LETTER TO EDITOR
Year : 2022 | Volume
: 5 | Issue : 1 | Page : 150--151
Pathological complete response in locally advanced breast cancer after neoadjuvant chemotherapy: Hope or hype
Reshu Agarwal1, Vijaykumar Dehannathparambil Kottarathil2,
1 Prakhar Cancer Clinic, Kanpur, Uttar Pradesh, India
2 Amrita Centre for Breast Diseases, Amrita Institute of Medical Science, Kochi, Kerala, India
Vijaykumar Dehannathparambil Kottarathil
Amrita Centre for Breast Diseases, Amrita Institute of Medical Sciences and Research Center, Kochi - 682 041, Kerala
|How to cite this article:|
Agarwal R, Kottarathil VD. Pathological complete response in locally advanced breast cancer after neoadjuvant chemotherapy: Hope or hype.Cancer Res Stat Treat 2022;5:150-151
|How to cite this URL:|
Agarwal R, Kottarathil VD. Pathological complete response in locally advanced breast cancer after neoadjuvant chemotherapy: Hope or hype. Cancer Res Stat Treat [serial online] 2022 [cited 2022 Aug 11 ];5:150-151
Available from: https://www.crstonline.com/text.asp?2022/5/1/150/341284
Choudhary et al. have presented the clinicopathological factors associated with pathological complete response (pCR) and its effect on disease-free survival (DFS) and overall survival (OS) in Indian women with locally advanced breast cancer (LABC) after neoadjuvant chemotherapy (NACT). The authors have extensively documented the variation in pCR rate by hormone receptor and human epidermal growth factor receptor 2 (HER2) status of the tumor, and the improvement in the survival outcomes with the achievement of pCR. The results of the study by Chaudhary et al. are similar to earlier studies. As stated by Badwe et al., this study only provides additional confirmation of what we already know about the role of NACT in LABC. However, the authors have not attempted to test the strength of correlation of pCR as a surrogate for survival.
Choudhary et al. have stated that very few Indian studies have assessed the response to NACT in patients with LABC. The authors further go on to state that factors predictive of pCR and the role of pCR as a prognostic factor for survival are yet to be identified. In addition to the studies cited by Choudhary et al., other large studies have reported the predictors for pCR and the factors that determine prognosis in LABC in the Indian population.
The study by Agarwal et al. is one of the few Indian studies which has not only evaluated the survival outcomes in patients with pCR in LABC after NACT but has also discussed the relevance of using pCR as the surrogate endpoint.
It is well established that the achievement of pCR at the time of surgery reported as ypT0/is ypN0 is associated with a favorable outcome. However, its use as a surrogate endpoint is still controversial. von Minckwitz et al. demonstrated pCR to be a reasonable surrogate endpoint in luminal B/HER2−, ER/PR/HER2+, and TNBC subtype but not in luminal B/HER2+ or luminal A tumors. Agarwal et al. demonstrated that although pCR is a good prognosticator, its accuracy is not 100% even in luminal B/HER2−, ER/PR/HER2+, and TNBC subtypes. They reported that at recurrence, the survival was similar in the pCR and non-pCR cohorts, reflecting the failure of NACT in these patients despite achieving pCR.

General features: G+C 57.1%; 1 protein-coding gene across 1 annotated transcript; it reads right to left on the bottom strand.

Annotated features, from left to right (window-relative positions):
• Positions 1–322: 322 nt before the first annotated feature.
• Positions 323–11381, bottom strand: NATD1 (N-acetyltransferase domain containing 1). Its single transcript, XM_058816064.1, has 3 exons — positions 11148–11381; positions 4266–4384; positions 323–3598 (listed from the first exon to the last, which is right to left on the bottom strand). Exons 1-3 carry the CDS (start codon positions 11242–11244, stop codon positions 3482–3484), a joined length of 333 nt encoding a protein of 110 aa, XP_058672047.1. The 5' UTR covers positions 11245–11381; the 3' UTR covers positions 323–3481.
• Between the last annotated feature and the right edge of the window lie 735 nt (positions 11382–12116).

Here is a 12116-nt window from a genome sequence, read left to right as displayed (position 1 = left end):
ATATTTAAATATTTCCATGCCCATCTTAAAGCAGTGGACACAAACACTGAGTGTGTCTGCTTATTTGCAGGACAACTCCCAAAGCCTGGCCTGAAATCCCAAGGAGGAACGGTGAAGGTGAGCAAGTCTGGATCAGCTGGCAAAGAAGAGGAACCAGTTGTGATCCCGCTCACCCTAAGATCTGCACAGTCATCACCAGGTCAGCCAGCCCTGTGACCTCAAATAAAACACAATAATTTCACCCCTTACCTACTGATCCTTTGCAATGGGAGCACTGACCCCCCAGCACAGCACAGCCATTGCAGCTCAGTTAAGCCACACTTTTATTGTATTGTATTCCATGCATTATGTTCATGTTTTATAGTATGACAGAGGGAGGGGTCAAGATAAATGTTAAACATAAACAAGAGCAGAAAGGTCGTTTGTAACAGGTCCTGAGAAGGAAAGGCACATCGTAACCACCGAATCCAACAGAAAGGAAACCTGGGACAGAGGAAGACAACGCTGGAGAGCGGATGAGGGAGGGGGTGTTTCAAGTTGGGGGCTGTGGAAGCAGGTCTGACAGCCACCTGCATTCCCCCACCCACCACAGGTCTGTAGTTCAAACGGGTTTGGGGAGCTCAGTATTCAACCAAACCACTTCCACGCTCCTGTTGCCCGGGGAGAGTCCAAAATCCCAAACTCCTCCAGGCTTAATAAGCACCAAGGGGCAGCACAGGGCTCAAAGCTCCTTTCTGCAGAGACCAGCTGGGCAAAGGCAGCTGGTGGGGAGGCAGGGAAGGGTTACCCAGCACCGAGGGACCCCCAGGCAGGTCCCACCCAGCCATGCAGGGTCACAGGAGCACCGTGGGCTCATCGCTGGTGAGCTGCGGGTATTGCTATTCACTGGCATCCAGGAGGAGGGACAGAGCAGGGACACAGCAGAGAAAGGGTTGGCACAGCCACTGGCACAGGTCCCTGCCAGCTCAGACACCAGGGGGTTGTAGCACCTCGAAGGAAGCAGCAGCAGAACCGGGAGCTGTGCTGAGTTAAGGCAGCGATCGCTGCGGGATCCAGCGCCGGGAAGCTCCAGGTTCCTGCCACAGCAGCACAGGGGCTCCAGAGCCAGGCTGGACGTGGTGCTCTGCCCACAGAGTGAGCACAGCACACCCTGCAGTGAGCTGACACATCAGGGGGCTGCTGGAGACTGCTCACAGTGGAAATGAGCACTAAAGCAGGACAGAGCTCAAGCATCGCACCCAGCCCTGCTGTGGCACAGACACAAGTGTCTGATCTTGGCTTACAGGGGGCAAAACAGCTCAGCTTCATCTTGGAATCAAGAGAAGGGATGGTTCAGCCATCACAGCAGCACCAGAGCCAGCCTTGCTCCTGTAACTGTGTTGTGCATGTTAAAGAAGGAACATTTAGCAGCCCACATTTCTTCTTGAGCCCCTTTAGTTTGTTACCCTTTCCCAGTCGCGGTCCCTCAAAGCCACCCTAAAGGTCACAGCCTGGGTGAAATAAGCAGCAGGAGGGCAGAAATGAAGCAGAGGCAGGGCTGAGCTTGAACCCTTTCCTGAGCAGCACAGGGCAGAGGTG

Agarwal et al. evaluated the validity of using pCR as a surrogate endpoint using regression analysis. The R2 value for pCR as a surrogate for DFS was 0.006 (P = 0.294) and OS was 0.004 (P = 0.407) suggesting minimal association between pCR and survival. Conforti et al. also reported a weak association between the pCR rate and both DFS (R2 = 0.14, 95% confidence interval [CI], 0.00–0.29) and OS (R2 = 0.08, 95% CI, 0.00–0.22). The authors demonstrated similar results across all subgroups evaluated, independent of the definition used for pCR, treatment type in the experimental arm, and biological features of the disease.
Thus, we conclude that although pCR is a favorable prognostic factor and helps clinicians in tailoring (escalating/de-escalating) treatment in individual patients, its use as a surrogate endpoint in clinical trials is still a debatable issue. The current evidence does not demonstrate a strong association between the pCR and survival. This issue should be addressed in future studies on pCR.
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Conflicts of interest
There are no conflicts of interest.
|1||Choudhary P, Gogia A, Deo SV, Sharma D, Mathur SR, Batra A, et al. Correlation of pathological complete response with outcomes in locally advanced breast cancer treated with neoadjuvant chemotherapy: An ambispective study. Cancer Res Stat Treat 2021;4:611-20.|
|2||Conforti F, Pala L, Sala I, Oriecuia C, De Pas T, Specchia C, et al. Evaluation of pathological complete response as surrogate endpoint in neoadjuvant randomised clinical trials of early stage breast cancer: Systematic review and meta-analysis. BMJ 2021;375:e066381.|
|3||Badwe RA, Parmar V, Nair NS. Predicting pathological complete response post neoadjuvant chemotherapy and personalizing therapy in breast cancer. Cancer Res Stat Treat 2021;4:726-7.|
|4||Agarwal R, Unnikrishnan UG, Keechilat P, Rajanbabu A, Jose W, Vijaykumar DK. Pathological complete response in locally advanced breast cancer after neoadjuvant chemotherapy: Survival outcome and its relevance as a surrogate end point. South Asian J Cancer 2020;9:136-40.|
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